Since under the Constitution a defendant is entitled to have the guiding hand of counsel at every stage of a federal criminal trial, absent an intelligent waiver thereof, federal courts should provide for counsel at the time of sentence imposition. See Martin v. U.S., 182 F.2d 225, 226, 20 A.L.R.2d 1236 (5th Cir.), cert. denied, 340 U.S. 892, 71 S. Ct. 200, 95 L. Ed. 647 (1950). As expressed in the Martin decision:

 'The very nature of the proceeding at the time of imposition of sentence makes the presence of defendant's counsel at that time necessary if the constitutional requirement is to be met. There is then a real need for counsel. The advisability of an appeal must then, or shortly, be determined. Then is the opportunity afforded for presentation to the Court of facts in extenuation of the offense, or in explanation of the defendant's conduct; to correct any errors or mistakes in reports of the defendants' past record; and, in short, to appeal to the equity of the Court in its administration and enforcement of penal laws. Any Judge with trial Court experience must acknowledge that such disclosures frequently result in mitigation, or even suspension, of penalty. That it is also true that such discussion sometimes has a contrary result, does not detract from the fact that the nature and possibilities of this important stage of the proceedings are such as make the absence of counsel at this time presumably prejudicial.' Ibid. See Antieau, Commentaries on the Constitution of the United States, 321 et seq. (1960 Ed.) for discussion of right to counsel in federal criminal trials.

 We are, however, in the instant petition, considering proceedings that occurred not in the federal courts but in the New Jersey State courts. It is clear though that the New Jersey constitution, as interpreted by the state Supreme Court, requires that '* * * the right of an accused 'to have the assistance of counsel in his defense,' N.J. Const. (1947), Art. I, par. 10, includes the right to counsel at the time of sentence. *fn2" State v. Jenkins, 32 N.J. 109, 112, 160 A.2d 25, 27 (1960). *fn3" Yet, under New Jersey law, the state courts do not have absolute authority to grant the right of resentence to a petitioner who attacks, not by appeal but collaterally, the validity of sentence on the ground he had not been accorded assistance of counsel. The courts must, instead, examine a petitioner's allegations and proofs to determine whether he has demonstrated '* * * a likelihood that under the circumstances his rights could not have been fairly protected without the aid of counsel.' Id. at 114, Id. at 28. *fn4"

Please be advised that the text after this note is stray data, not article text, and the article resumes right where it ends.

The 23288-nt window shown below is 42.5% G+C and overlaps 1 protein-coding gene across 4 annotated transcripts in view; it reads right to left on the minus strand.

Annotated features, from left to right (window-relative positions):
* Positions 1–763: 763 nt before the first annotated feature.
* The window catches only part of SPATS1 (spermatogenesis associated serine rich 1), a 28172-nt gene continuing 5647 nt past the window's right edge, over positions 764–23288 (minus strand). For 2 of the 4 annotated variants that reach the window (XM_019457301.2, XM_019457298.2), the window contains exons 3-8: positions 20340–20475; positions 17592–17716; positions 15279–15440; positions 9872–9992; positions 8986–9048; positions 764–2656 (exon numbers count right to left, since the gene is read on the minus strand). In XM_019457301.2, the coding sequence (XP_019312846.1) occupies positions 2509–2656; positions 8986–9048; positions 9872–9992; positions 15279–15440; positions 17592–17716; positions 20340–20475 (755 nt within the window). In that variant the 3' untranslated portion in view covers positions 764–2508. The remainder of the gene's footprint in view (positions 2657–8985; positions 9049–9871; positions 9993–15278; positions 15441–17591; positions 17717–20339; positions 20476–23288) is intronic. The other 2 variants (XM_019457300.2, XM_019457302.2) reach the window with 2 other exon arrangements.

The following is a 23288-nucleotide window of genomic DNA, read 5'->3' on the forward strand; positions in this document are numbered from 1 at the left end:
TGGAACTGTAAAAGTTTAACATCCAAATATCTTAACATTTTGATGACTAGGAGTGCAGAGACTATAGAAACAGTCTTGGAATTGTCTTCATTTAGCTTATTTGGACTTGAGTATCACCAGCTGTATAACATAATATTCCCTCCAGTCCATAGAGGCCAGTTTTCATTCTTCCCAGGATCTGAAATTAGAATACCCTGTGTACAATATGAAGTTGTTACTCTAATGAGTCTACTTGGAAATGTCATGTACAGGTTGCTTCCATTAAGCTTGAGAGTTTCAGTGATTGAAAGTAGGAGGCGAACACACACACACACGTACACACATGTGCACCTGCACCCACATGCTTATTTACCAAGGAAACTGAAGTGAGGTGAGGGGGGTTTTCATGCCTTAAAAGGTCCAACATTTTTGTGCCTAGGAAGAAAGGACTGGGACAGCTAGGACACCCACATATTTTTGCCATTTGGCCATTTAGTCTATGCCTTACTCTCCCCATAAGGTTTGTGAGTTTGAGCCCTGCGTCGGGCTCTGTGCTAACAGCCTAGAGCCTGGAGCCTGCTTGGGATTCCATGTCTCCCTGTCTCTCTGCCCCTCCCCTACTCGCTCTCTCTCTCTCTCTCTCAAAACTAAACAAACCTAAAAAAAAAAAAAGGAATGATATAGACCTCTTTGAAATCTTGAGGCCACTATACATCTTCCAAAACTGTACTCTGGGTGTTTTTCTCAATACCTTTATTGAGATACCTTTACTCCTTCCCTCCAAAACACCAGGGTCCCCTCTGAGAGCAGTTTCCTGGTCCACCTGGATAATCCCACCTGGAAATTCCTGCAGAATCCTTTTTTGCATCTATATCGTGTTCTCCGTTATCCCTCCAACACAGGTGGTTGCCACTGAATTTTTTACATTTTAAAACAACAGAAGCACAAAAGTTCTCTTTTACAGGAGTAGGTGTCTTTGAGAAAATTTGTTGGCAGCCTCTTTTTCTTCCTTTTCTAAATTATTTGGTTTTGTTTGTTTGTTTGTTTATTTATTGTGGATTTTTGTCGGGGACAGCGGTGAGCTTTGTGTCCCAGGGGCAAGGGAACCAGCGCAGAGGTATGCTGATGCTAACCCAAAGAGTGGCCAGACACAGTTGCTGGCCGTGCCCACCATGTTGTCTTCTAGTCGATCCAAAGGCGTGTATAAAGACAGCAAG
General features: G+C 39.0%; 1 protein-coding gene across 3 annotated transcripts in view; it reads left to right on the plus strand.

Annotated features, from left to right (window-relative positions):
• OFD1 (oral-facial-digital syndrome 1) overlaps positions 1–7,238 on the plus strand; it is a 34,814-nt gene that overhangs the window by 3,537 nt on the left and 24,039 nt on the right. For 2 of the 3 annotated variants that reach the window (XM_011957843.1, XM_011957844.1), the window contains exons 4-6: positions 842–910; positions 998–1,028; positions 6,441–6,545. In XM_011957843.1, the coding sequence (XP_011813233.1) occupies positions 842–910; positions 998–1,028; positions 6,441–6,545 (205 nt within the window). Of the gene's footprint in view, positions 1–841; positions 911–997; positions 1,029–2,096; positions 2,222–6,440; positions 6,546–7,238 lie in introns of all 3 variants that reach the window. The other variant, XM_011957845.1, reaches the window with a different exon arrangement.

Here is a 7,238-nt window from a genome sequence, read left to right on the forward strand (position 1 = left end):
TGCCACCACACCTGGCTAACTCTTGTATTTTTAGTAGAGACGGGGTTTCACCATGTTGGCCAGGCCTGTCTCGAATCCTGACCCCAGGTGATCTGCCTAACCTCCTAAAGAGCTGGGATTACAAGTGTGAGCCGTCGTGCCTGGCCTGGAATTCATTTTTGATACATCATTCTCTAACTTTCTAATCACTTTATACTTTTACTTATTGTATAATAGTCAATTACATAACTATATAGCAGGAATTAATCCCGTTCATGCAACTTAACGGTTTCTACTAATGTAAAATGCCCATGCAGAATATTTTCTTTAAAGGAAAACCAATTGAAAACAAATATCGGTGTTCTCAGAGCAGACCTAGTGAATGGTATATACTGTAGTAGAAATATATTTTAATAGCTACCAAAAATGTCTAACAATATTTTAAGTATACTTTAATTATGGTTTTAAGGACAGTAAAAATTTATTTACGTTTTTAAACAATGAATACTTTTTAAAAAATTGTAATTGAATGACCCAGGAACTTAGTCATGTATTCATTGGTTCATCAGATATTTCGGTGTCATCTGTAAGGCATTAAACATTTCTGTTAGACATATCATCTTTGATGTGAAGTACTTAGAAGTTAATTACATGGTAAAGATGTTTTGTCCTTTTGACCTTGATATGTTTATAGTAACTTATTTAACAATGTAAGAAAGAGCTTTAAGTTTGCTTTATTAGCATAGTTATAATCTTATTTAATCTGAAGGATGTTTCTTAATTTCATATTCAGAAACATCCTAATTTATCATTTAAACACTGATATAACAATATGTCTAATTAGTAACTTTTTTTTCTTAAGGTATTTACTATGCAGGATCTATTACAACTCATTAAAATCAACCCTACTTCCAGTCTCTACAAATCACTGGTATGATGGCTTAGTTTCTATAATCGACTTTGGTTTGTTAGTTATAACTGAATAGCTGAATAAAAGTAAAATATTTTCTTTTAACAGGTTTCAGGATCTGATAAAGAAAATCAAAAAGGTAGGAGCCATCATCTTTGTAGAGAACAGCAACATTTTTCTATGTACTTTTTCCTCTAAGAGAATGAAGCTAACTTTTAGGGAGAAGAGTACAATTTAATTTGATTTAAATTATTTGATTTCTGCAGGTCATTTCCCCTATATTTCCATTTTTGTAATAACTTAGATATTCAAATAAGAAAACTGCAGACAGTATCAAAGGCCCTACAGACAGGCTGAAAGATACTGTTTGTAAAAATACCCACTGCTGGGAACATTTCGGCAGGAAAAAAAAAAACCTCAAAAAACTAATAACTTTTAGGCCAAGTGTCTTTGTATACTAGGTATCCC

Moreover, we must bear in mind that the due process clause of the Fourteenth Amendment does not incorporate, as such, the specific guarantees found in the Sixth Amendment but requires this court to appraise all the facts in the case to see whether there has been a denial of fundamental fairness shocking to the universal sense of justice. Johnson v. Zerbst, 304 U.S. 458, 461-462, 58 S. Ct. 1019, 82 L. Ed. 1461 (1938). To quote Mr. Justice Roberts: